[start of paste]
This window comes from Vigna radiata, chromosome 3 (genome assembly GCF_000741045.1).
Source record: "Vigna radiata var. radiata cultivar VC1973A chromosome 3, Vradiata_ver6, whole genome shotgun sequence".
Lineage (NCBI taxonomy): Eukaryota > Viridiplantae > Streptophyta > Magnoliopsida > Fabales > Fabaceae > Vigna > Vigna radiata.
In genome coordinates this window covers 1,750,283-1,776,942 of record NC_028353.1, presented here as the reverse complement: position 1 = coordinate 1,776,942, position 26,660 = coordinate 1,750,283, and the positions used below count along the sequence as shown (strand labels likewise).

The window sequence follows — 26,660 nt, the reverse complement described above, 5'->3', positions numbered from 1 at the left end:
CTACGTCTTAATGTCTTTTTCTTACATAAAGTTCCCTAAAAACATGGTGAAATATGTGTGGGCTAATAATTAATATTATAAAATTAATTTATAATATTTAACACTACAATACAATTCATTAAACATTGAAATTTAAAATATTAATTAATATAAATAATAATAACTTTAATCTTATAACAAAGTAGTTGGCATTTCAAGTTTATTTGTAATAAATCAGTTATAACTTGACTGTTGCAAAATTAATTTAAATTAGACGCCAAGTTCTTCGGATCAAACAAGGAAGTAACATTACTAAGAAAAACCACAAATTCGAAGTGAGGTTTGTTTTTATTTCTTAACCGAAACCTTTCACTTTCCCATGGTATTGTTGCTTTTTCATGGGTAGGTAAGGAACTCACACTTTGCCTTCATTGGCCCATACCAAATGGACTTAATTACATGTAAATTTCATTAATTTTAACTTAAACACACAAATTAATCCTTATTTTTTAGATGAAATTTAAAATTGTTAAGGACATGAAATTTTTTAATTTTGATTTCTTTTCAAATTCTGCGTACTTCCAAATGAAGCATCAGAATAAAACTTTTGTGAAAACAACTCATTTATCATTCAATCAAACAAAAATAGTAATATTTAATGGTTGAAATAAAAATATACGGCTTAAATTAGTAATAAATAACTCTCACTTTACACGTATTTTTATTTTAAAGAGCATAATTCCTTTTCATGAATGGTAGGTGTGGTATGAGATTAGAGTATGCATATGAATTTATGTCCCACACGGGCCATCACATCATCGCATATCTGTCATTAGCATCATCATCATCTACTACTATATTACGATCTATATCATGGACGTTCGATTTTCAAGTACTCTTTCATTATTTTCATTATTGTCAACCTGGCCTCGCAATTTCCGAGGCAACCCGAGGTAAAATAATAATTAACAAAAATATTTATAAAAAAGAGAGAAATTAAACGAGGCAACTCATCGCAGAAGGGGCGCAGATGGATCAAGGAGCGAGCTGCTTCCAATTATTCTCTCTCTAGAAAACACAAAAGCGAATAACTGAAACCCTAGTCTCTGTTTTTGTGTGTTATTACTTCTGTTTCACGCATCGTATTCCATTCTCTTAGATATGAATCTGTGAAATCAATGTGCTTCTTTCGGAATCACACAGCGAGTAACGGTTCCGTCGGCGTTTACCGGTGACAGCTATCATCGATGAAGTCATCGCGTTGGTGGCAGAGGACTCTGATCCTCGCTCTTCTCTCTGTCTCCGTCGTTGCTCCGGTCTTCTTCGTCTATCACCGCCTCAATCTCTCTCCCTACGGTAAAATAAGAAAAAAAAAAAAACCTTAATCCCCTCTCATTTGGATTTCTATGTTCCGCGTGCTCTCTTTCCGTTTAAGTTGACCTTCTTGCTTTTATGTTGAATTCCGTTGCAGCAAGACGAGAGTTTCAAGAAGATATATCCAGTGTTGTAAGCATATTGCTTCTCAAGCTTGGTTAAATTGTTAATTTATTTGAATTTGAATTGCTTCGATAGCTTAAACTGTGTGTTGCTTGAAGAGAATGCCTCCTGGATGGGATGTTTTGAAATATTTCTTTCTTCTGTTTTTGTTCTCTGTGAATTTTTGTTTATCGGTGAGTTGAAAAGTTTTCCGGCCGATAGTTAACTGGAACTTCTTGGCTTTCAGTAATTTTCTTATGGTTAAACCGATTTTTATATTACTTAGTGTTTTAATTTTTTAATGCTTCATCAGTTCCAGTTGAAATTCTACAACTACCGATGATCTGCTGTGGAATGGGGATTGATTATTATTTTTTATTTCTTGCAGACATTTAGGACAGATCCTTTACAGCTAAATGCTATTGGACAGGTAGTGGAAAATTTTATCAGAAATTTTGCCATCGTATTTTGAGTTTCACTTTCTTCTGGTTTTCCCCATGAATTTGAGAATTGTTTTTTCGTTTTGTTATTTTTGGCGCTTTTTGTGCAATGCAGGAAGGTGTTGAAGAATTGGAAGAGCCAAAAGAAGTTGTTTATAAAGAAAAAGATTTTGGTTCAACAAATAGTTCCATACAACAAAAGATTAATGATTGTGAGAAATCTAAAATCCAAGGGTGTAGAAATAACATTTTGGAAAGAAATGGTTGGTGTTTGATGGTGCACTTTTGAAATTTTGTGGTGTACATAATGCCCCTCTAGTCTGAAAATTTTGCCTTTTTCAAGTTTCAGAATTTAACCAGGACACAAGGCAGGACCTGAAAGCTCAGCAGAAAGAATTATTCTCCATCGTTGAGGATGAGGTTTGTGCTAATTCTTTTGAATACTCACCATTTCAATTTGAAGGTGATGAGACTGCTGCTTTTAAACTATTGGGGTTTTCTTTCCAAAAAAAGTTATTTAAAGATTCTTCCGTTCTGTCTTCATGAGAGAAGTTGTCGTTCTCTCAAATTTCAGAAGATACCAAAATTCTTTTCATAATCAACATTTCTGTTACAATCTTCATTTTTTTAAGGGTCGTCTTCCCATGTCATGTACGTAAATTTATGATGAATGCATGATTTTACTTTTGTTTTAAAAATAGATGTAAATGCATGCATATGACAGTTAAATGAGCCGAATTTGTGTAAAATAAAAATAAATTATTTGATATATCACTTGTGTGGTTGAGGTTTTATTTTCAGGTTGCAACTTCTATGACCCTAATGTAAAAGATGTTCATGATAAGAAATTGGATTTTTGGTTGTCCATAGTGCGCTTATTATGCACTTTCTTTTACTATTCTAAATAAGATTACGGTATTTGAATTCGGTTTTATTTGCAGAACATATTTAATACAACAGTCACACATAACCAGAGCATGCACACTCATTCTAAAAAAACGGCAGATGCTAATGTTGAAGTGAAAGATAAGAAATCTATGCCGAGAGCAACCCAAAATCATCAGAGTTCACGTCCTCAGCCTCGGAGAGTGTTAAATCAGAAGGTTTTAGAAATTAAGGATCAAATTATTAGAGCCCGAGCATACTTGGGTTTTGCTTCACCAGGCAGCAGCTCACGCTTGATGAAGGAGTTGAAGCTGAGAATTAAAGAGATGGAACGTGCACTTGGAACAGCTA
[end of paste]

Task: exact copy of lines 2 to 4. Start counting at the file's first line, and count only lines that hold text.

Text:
Source record: "Vigna radiata var. radiata cultivar VC1973A chromosome 3, Vradiata_ver6, whole genome shotgun sequence".
Lineage (NCBI taxonomy): Eukaryota > Viridiplantae > Streptophyta > Magnoliopsida > Fabales > Fabaceae > Vigna > Vigna radiata.
In genome coordinates this window covers 1,750,283-1,776,942 of record NC_028353.1, presented here as the reverse complement: position 1 = coordinate 1,776,942, position 26,660 = coordinate 1,750,283, and the positions used below count along the sequence as shown (strand labels likewise).